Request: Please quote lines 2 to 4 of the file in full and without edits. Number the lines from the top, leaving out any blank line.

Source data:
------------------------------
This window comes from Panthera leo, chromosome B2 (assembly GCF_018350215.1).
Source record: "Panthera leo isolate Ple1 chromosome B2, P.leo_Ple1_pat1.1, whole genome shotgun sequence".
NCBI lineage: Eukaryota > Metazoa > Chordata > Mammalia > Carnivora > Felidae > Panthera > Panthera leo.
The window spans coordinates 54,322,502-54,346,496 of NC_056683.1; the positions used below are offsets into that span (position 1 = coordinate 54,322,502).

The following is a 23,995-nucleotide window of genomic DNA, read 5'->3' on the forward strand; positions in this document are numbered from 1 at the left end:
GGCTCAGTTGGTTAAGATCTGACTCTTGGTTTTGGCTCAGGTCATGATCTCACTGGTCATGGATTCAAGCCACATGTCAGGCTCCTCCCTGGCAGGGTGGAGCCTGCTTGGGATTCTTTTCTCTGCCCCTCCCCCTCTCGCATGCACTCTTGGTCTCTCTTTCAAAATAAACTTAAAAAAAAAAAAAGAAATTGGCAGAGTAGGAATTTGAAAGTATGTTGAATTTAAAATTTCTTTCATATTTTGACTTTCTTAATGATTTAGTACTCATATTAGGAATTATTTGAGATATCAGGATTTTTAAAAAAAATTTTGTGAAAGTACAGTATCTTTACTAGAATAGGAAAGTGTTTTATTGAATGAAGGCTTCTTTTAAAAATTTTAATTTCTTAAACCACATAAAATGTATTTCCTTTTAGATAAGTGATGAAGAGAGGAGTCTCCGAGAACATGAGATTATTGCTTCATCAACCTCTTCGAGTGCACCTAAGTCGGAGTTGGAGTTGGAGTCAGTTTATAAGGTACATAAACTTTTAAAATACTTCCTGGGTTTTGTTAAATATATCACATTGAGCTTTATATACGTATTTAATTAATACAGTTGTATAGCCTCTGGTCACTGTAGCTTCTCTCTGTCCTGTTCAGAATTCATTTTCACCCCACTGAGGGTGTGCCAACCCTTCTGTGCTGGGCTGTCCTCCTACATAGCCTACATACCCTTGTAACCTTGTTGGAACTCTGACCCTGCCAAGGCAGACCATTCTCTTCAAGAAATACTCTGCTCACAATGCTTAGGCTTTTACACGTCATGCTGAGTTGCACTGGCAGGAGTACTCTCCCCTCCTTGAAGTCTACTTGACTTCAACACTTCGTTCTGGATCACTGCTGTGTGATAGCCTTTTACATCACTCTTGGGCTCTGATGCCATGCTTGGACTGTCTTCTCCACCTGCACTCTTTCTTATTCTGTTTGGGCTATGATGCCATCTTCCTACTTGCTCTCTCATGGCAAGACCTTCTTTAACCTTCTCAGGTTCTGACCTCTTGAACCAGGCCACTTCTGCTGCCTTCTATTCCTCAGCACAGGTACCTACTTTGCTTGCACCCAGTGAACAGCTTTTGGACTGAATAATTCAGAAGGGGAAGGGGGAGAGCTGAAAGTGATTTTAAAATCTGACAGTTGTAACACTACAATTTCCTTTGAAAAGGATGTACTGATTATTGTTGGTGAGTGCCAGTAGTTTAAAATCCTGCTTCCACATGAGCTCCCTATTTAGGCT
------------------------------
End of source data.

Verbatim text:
Source record: "Panthera leo isolate Ple1 chromosome B2, P.leo_Ple1_pat1.1, whole genome shotgun sequence".
NCBI lineage: Eukaryota > Metazoa > Chordata > Mammalia > Carnivora > Felidae > Panthera > Panthera leo.
The window spans coordinates 54,322,502-54,346,496 of NC_056683.1; the positions used below are offsets into that span (position 1 = coordinate 54,322,502).